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Tuesday, March 14, 2006


Just about the last thing of any worth that Guns and Roses generated was a song called Civil War, and it began with the famous quote from Cool Hand Luke:

"What we've got here is failure to
Some men you just can't reach...
So, you get what we had here last week,
which is the way he wants it!
Well, he gets it!
N' I don't like it any more than you men."

I never could understand what that quote had to do with the song until I read the news today about the reprisal, tit for tat, sectarian killings going on in Bagdad.

"More than 80 dead in apparent reprisal killings"

Two days worth of husbands and fathers. It reminds me of another song, Undercover of the Night, by the Rolling Stones.

"All the young men they’ve been rounded up
And sent to camps back in the jungle
And people whisper people double-talk
And once proud fathers act so humble"

By the end of the Vietnam conflict, the American exodus created a power vacuum in Cambodia. Enter the Khamir Rouge, Pol Pot, and mass murder under the guise of a 'cultural revolution'.

Are you ready to witness that again? Well get ready.

Will we ever learn to leave well enough alone?

My guess is you'll take some shit for calling the prewar situation "well enough," but I agree that things seem worse.

Vacuums have a funny way of getting filled. There's an excellent chance that we'll end up with someone as bad as or worse than Saddam to deal with, and only have thousands of wasted American and Iraqi lives to show for it...

But hey, what do we know, we're doves.
"Will we ever learn to leave well enough alone?"

Is that your answer for the situation in Dufar too?

If a guy like Sadar is calling for peace and calm amongst his zealots, I'd say the futility of reprisals is getting through to the leadership amongst the Shia and Sunni's at least.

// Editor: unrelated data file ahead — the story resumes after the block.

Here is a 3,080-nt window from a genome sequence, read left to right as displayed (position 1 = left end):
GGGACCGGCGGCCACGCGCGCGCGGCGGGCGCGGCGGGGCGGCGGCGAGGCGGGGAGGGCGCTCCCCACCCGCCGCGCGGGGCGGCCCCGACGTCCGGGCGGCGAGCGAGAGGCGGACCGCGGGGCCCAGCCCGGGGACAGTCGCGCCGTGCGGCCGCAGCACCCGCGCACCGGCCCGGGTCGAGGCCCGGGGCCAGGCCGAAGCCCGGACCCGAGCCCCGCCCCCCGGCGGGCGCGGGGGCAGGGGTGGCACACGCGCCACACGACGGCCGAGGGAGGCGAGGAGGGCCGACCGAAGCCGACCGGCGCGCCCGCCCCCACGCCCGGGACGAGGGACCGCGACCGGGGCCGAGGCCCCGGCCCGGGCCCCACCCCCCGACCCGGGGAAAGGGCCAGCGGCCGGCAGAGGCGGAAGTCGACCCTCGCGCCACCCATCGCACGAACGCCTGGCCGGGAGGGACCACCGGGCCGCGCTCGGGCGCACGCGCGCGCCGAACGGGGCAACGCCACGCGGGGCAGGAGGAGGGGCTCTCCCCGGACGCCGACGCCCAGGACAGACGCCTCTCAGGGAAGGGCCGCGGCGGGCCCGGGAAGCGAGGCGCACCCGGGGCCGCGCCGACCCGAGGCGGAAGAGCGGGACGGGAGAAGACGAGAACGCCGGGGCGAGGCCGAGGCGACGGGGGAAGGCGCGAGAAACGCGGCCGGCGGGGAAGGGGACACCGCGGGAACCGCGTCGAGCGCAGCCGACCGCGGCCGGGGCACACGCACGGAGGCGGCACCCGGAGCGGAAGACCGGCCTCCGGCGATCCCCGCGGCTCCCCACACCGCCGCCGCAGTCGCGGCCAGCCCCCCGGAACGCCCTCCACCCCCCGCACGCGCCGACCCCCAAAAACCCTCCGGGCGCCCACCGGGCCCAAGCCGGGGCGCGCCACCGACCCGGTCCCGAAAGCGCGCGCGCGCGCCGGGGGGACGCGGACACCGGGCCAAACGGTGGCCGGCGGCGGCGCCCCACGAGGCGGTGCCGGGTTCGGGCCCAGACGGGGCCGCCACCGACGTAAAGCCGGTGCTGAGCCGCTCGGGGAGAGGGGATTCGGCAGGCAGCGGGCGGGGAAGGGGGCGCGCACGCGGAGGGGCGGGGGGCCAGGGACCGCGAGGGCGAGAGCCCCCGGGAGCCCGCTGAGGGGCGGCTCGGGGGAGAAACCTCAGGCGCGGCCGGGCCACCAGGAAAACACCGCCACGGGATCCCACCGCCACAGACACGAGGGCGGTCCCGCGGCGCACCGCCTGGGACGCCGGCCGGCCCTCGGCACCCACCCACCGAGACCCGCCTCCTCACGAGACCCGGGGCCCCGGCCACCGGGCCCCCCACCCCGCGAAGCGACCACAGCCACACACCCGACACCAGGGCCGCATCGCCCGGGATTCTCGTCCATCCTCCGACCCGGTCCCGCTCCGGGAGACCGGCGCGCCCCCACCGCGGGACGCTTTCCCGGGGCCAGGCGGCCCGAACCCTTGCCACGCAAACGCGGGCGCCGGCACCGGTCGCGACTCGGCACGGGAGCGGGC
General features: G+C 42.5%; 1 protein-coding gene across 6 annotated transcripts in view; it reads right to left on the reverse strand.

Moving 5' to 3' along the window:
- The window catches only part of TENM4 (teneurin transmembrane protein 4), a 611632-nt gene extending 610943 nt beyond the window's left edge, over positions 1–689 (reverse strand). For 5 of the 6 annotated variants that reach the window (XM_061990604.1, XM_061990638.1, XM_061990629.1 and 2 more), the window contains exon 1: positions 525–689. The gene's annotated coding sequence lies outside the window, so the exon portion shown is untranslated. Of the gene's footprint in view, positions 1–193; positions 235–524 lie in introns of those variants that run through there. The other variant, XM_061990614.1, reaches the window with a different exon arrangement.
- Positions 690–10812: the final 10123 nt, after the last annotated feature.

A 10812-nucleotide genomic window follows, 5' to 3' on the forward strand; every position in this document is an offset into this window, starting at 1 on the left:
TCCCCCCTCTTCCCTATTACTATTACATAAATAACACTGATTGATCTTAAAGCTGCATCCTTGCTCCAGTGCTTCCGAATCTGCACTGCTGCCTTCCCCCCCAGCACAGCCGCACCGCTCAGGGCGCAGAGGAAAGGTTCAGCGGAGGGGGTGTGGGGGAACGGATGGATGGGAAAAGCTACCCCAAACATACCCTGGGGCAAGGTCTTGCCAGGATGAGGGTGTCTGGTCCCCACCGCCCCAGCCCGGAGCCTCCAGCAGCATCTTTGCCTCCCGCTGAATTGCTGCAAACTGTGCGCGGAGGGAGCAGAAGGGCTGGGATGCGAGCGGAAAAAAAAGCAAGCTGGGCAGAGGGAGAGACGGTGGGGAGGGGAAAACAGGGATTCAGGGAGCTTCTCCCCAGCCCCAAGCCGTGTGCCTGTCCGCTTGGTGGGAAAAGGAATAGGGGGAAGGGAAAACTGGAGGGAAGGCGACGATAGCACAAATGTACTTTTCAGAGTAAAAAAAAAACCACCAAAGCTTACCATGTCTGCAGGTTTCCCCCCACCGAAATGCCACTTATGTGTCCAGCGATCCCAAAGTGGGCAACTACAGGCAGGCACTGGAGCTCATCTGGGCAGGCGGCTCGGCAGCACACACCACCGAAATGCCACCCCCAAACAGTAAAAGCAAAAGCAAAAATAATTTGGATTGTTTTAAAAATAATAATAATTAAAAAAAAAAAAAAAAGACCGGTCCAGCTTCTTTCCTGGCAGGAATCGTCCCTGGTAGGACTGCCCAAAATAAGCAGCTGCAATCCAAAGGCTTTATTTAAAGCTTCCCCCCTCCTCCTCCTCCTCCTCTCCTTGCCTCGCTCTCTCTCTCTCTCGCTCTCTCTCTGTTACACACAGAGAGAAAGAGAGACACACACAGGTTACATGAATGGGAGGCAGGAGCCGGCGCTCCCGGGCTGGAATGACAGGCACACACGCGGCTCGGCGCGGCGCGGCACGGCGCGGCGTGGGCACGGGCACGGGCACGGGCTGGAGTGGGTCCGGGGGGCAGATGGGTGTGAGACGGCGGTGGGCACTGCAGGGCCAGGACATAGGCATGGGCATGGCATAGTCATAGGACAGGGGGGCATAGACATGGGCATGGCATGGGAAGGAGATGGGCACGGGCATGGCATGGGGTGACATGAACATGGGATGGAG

The nation of Iraq is at poised at the defining moment in their history. Agitators are attempting to make war along these sectarian lines. While these atrocities are abominations, hearing reports of Shia leadership calling for calm provides some hope that they are at least looking at the possibility of the future. For the life of me, I just don’t understand how the Sunni leadership could think that a civil war is in their best interest being so completely out numbered.

I’m hoping diplomacy, continued pressure on insurgence, and transfer of security to the Iraq police and Army prevail. You've made up your mind as to what you'd do. Pulling out and leaving a vacuum is your idea, not mine.

But hey, what do I know, I’m just a hawk.
The trouble is, there's already a vacuum.
Your putting words in my mouth. I didn't say anything of the sort. I'm saying we SHOULD HAVE learned from past mistakes. It's too late now. The bodies will continue to pile up no matter what we do.

The Dufar thing is simply embarrasing. You don't even hear about it in the American press, it's almost a non-issue.

What should we do? We should put pressure, economc or diplomatic, on the ANC, and the few stable governments in that region to act. Should we get directly involved - no I don't think so. As a part of a UN coalition, like we did against Serbia - sure.

Nobody (not Nixon, Carter, Reagan, Bush Sr., or Clinton) got involved in East Timor. They have recently reached a tenuous peace after decades of racial atrocities.

How do you pick and choose which monster to fight? You can't fight them all.
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